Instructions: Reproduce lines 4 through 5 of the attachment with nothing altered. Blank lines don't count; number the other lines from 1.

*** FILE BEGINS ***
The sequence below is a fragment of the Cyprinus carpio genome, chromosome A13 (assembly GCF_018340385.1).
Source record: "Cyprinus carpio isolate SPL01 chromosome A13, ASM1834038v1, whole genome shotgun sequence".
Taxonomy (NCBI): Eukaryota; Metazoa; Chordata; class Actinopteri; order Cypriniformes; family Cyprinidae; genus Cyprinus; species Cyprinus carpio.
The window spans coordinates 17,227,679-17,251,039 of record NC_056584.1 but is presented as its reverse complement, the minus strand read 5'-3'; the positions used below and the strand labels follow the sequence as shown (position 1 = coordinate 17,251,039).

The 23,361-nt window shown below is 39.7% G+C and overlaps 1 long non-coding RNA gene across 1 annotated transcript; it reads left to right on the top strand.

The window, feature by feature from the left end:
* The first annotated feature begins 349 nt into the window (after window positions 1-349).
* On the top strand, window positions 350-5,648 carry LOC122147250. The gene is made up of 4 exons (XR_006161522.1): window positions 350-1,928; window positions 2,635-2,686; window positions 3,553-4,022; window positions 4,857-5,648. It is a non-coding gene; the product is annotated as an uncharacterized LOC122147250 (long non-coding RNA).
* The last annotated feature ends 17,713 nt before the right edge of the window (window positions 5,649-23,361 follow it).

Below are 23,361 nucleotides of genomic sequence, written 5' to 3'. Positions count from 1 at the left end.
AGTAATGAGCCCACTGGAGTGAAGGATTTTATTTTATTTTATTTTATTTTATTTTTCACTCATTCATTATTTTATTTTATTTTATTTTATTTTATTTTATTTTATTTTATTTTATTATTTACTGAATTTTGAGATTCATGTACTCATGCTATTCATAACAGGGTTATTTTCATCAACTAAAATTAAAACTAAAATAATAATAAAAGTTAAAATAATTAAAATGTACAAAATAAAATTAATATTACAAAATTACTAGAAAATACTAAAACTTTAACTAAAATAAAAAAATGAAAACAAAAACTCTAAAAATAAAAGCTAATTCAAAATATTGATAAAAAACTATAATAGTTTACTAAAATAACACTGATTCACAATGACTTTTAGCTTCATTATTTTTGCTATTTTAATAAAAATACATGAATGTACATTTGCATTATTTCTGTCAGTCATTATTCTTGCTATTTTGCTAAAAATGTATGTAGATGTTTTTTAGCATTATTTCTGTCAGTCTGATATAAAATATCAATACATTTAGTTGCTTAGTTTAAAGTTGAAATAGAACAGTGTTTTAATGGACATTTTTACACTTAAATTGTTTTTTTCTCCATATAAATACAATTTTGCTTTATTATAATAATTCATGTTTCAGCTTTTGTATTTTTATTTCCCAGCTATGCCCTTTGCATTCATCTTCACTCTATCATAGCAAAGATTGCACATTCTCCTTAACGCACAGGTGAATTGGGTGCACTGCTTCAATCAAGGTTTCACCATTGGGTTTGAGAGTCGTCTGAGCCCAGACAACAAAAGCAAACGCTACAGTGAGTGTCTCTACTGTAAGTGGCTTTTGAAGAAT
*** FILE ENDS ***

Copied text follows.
The window spans coordinates 17,227,679-17,251,039 of record NC_056584.1 but is presented as its reverse complement, the minus strand read 5'-3'; the positions used below and the strand labels follow the sequence as shown (position 1 = coordinate 17,251,039).

The 23,361-nt window shown below is 39.7% G+C and overlaps 1 long non-coding RNA gene across 1 annotated transcript; it reads left to right on the top strand.